And based on lies, how is that not a example of evil? How has that not a similar thing to giving people a vaccine that, you know, could do harm to many, like the idea that we accept this thing, like we, we know this happened, it’s historically accepted that, you know, you look at the, the weapons of mass destruction, all the deception that went into that.

The anthrax scare and, and you know, where they have racks came from and all that stuff, and then just kept people paranoid. Cause everybody’s freaking out. It’s like, yeah, we got to fight terror. I don’t know what that means, but yeah, we got to do something and keeping everybody so anxious and scared that they make irrational decisions and they emotionally react.

Right. So it’s like super easy to be like, yeah, let’s go into Iraq. Yeah. Yeah. I’m for Iraq. Cause I’m freaking out, man. I’m like, I’m afraid because we’re at code red and there’s anthrax in the mail and the towers came down, we needed to do something and you get people to emotionally react and that’s what’s going on now.

I mean, it’s the same thing only instead of war propaganda. It’s big pharma propaganda. And it’s a, but it’s the same idea. You’re, you’re capitalizing on people’s emotions and you’re scaring them. And I mean, there’s been plenty of studies about how hard it is for, for us to think logically and make logical decisions when we’re emotion or when we’re afraid and, and your emotions are influenced again.

And I also think that it’s, we all emotions are constantly playing a factor into, uh, our, our thinking. You know, we, there’s no such thing as a completely logical being that, uh, doesn’t have any other outside influences, you know, go child, the hood stuff and, and other influences will, will have some type of effect on the way you look at information and the way you analyze information, dissect information.

Without a doubt. I mean, I agree with you like we, the evil exists and once you accept that, I think it’s much easier to accept what’s going on. And I think that’s a huge issue is that people just don’t, you know, people just, I don’t know what it is. I, and I, and I don’t know if that’s also a part of the, the agenda, right?

Cause that’s something we’ve also been talking a lot about in the, uh, alternative media community. And I’ve heard you say it too, on shows on your show about, uh, atheism and, and how, you know, this, this pro science, like everything’s surface level explainable and, and super into any supernatural conversation is, is, is, um, childish or not worth entertaining.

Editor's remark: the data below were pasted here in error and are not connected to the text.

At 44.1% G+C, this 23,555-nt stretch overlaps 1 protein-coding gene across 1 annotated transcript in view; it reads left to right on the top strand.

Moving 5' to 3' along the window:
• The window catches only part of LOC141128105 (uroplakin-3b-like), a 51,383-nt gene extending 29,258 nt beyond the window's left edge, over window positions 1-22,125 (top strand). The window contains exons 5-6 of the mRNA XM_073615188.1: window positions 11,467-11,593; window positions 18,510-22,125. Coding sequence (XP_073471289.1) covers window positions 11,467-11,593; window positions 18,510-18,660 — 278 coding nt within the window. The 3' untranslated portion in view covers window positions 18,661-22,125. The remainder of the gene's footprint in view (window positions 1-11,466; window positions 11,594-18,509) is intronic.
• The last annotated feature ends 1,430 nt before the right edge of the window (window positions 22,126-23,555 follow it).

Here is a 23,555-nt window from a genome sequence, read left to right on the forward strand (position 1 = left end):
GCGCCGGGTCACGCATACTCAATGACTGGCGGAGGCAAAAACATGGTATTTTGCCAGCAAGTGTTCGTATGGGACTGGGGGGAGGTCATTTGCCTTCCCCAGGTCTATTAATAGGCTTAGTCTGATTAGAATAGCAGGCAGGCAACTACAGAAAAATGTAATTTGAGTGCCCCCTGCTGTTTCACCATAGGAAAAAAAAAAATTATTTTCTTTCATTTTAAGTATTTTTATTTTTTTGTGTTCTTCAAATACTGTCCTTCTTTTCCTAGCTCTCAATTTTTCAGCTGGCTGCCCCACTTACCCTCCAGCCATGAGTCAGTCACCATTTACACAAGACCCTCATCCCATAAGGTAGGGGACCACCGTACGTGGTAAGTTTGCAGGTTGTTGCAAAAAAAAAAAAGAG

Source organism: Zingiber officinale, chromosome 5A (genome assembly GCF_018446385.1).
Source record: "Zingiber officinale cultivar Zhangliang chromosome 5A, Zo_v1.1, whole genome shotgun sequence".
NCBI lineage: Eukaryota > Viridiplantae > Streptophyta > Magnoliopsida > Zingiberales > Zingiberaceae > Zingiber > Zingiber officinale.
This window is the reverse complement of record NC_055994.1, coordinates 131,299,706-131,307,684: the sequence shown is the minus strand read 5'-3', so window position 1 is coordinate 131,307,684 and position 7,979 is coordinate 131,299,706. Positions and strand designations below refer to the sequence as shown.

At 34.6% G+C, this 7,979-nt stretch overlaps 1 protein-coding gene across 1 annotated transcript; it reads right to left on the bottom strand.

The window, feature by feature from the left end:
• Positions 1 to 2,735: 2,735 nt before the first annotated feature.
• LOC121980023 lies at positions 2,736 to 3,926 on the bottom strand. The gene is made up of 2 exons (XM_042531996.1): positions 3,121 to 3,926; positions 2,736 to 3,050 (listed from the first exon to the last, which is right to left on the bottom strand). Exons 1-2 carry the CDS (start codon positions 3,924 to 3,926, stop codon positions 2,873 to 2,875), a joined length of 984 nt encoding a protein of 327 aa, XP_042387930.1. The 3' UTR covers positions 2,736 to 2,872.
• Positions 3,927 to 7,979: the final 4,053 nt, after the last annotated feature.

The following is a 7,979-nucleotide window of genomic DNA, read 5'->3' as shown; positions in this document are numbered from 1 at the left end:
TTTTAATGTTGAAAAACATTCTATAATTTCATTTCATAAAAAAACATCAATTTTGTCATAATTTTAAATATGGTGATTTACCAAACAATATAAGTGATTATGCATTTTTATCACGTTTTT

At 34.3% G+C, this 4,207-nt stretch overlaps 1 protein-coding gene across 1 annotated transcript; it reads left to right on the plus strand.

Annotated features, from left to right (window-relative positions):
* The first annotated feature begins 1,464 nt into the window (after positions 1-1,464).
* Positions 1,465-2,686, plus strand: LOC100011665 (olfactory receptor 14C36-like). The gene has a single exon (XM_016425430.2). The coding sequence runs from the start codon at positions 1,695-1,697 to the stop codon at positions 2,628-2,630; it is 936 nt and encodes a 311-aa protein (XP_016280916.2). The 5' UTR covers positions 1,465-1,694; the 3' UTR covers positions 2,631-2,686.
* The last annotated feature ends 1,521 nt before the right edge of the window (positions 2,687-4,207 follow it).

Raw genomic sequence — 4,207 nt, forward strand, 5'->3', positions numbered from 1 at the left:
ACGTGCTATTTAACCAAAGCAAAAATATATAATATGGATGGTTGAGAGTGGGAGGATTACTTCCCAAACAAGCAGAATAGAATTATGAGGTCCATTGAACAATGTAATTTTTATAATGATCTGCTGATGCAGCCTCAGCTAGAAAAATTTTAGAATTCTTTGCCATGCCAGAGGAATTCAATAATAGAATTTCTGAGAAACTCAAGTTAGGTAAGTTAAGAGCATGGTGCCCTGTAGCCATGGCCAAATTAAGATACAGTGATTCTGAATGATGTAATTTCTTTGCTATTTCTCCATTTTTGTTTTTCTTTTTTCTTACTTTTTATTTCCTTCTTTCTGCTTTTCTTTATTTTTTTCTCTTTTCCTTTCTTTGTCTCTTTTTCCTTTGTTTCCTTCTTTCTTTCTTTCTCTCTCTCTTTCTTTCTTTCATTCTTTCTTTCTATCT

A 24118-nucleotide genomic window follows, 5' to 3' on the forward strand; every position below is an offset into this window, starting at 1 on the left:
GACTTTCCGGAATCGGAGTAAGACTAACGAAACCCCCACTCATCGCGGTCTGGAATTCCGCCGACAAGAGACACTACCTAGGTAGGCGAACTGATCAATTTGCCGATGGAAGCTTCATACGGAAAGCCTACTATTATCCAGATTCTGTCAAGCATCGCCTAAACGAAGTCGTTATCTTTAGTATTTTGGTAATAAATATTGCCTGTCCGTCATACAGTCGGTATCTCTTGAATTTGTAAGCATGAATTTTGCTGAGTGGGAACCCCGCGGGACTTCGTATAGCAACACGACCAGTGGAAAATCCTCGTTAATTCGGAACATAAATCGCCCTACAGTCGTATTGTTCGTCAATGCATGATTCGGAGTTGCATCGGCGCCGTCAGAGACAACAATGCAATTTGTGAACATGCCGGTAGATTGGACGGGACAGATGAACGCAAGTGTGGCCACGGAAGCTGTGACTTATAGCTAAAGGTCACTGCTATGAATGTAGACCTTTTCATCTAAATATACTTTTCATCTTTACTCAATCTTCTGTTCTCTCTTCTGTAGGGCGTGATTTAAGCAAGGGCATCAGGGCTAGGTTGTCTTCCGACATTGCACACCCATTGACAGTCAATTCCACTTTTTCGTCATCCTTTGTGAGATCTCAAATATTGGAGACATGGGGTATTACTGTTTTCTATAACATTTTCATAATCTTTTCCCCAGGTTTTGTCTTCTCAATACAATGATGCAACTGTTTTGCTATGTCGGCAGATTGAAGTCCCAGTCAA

Uh, if that is either a part of the plan to, to get people to just not believe in evil and not ask these bigger questions, or if it’s just something they’re taking advantage of. I don’t know, but either way it’s uh, do you have some comments on that? Don’t go ahead. No, I was, I was, yeah. I mean, uh, I just, I think it, it seems to work in their advantage in regards to pushing us in a direction that seemed like, that seems like we’re being pushed into, and that’s this idea of, um, losing, uh, Just losing some of the things that make us human.

And that’s asking those bigger questions. I don’t know if you ever, if you ever saw the, I remember those videos of years ago and I saw when they had two AI robots talking to one another and it didn’t take long before they started asking where they came from and like, you know, asking those bigger questions.

And I think that’s inherent in us. I mean, asking those bigger questions. I mean, to me, I almost don’t understand people who don’t ask the bigger questions. I’m like, what do you mean you don’t care? Or you don’t, or you’ve never pondered on this. I’m like, to me, that’s like, that’s so surreal. Like you’re not cure.

And again, I think when you can look at the school system, making us people who regurgitate information, uh, you, you remove things from our lives that, that provoke imagination and critical thinking, and just make us just help mold little robots that just regurgitate information. And this go back. I know Rockefeller is like, they seem like they, they get the blame for everything, but in most cases, it’s true.

Uh, when you look at like, uh, Schools and, you know, teaching people how to sit down at a desk and even the bell idea of having a bell when your shift is over, it, it all comes from creating better factory workers. They want, I think naturally we’re it’s humans are not designed to be factory workers. We’re not designed to be a front of a machine doing a repetitive thing for 8, 9, 10 hours a day.

And they were trying to create better factory workers. And, um, you want to add to that out?